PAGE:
Getting Ahead of the Supply Chain: Taking Full Advantage of Predictive Analytics

Robert Brice
Thu, Aug 16, 2018
Predictive analytics aren't a sci-fi vision. They're becoming more accessible in the supply chain.
Predictive analytics aren't a sci-fi vision. They're becoming more accessible in the supply chain.

Big data isn't a new concept, but the technology has matured from technical and accessibility perspectives, making it a realistic option for organizations working to ramp up their supply chain operations. Digital innovation is critical in response, as large-scale big data programs hinge on accurate and efficient data collection and management.

Embracing advanced big data capabilities empowers organizations all over the world to establish predictive analytics programs. Predictive analytics make it possible to optimize inventory management with a high level of precision and align processes across multiple elements of the supply chain. However, this requires a robust mobile data collection system to capture high-quality data and eliminate gaps between existing operational areas. While mobile data collection offers considerable potential in this scenario, it's vital to first understand how predictive analytics can positively impact the supply chain.

Download the "Supply Chain Visibility" whitepaper to learn more how you can  gather information across the supply chain.  <https://www.rfgen.com/supply-chain-visibility-best-practices>

Exploring Predictive and Prescriptive Analytics

Analytics are transforming how organizations manage day-to-day operations. Predictive analytics enable organizations to understand what they can expect from their operations moving forward. From there, prescriptive analytics give users the insights needed to act on predictive data and put analytics into action. According to a report by Supply Chain Management Review report, a prescriptive analytics strategy can accomplish several key tasks including:

  • Tightening coordination between supply chain operations and financial management, better informing how supply chain issues impact revenues.
  • Improving top-down transparency by giving leaders greater visibility into every facet of supply chain operations, enabling risk reductions and better forecasts.
  • Developing a greater understanding of what is on the horizon, making it easier to respond to problems as they arise.

"Using big data to inform better business decisions is now easier than ever."

The report also explained that these benefits aren't just pipe dreams only attainable to the few organizations with large technology budgets. Instead, big data has shifted from a major emerging solution to a readily accessible technology affordable by organizations of a many sizes. That means using big data to perform predictive and prescriptive analytics in the supply chain and inform better business decisions is now easier than ever.

But analytics is not a magic bullet. When working to leverage predictive and prescriptive analytics, companies typically face initial pitfalls in solidifying how they're using big data. In fact, Information Age reported many businesses retain visibility gaps as they work to roll out analytics strategies. Because of these issues, many organizations end up struggling to deal with the variety of data types involved in such a plan and ultimately fail to take full advantage of the strategy. That's why it's important to develop tactics that drive sustainable and efficient processes for gathering large quantities of data and integrating that information into a data science program.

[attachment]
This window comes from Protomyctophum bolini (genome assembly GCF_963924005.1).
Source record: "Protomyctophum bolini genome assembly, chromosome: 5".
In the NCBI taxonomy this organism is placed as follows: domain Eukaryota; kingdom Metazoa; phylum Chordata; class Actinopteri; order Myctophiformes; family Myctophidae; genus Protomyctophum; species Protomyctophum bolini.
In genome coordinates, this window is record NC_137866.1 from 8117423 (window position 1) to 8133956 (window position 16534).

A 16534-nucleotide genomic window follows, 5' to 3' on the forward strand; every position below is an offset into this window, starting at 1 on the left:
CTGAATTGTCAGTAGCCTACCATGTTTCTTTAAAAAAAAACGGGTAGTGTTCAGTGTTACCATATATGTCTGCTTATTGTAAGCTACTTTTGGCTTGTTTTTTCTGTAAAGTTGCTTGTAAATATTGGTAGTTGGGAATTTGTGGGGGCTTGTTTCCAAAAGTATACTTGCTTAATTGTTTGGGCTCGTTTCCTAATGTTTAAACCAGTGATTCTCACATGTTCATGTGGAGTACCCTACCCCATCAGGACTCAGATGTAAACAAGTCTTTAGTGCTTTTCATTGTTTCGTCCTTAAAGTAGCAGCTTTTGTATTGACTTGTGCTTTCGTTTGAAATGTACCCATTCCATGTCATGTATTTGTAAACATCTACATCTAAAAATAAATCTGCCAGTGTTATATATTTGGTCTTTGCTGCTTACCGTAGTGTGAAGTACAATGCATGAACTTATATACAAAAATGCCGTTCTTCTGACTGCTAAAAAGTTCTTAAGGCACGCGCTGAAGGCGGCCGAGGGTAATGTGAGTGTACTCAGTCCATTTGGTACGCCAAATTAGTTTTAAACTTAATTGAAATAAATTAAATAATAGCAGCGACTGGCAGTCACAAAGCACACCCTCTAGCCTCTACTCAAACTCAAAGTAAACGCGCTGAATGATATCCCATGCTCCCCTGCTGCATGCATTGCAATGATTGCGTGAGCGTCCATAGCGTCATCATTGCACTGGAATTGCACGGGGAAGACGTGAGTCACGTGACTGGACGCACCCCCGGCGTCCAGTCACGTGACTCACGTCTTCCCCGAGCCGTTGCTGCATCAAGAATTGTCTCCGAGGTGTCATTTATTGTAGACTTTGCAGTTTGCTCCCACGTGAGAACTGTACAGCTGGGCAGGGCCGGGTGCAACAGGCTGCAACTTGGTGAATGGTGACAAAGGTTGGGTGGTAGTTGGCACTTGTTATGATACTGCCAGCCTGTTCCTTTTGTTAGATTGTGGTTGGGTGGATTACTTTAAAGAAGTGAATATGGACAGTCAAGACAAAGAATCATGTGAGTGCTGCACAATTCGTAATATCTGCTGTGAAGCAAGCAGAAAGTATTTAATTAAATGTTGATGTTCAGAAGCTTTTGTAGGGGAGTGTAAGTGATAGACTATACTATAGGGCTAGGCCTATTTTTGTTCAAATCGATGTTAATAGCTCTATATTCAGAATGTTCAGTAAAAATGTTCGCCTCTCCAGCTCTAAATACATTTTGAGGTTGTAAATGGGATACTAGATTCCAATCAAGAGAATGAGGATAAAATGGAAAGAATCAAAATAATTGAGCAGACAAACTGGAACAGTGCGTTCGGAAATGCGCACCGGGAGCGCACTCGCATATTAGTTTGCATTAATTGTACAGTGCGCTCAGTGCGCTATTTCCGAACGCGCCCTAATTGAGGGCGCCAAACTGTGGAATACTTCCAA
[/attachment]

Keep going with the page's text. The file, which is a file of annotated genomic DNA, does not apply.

Using Mobile Data Collection to Drive Analytics

Imagine this: You've implemented a predictive analytics strategy. Now you are using it to evaluate supply demands on an ongoing basis, automate standard purchasing processes and optimize production schedules in real time based on sales and inventory data. But you're stilling not running at optimum efficiency. Incoming shipments are taking too long to process. They aren't getting shelved at the warehouse in a timely manner. Supply chain schedules are getting messed up.

The underlying problem in this scenario is that when data is captured inaccurately from low visibility areas such as remote facilities, efficiency erodes as these inaccuracies compound to undermine productivity. Visibility gaps mean these small inefficiencies are getting missed until they become significant issues. And if your inventory tracking out on the shop floor doesn't integrate with your warehouse systems, then you'll have a difficult time linking changes in supply to specific production runs and sales—especially when unexpected events occur.

All of these gaps can stem from poor data collection processes. Giving your warehouse employees wireless barcode scanners ensures real-time data entry instead of waiting for paper-based forms to get logged into systems. If you're worried about asking your workers to hold on to a dedicated device while they work, give them augmented reality goggles or voice-picking headsets. They can then collect data hands-free with minimal training. These types of solutions are especially helpful when you're moving inventory onto the shop floor in high volumes.

As predictive analytics becomes more accessible, it's vital for organizations to leverage big data and data collection best practices to maximize efficiencies within the supply chain. If you're looking to lay the groundwork for implementing a predictive analytics strategy, or simply want to close visibility gaps and enhance your existing strategy through mobile data collection solutions, RFgen can help you take full advantage of big data technology and its capabilities.

Supply Chain Visibility White Paper

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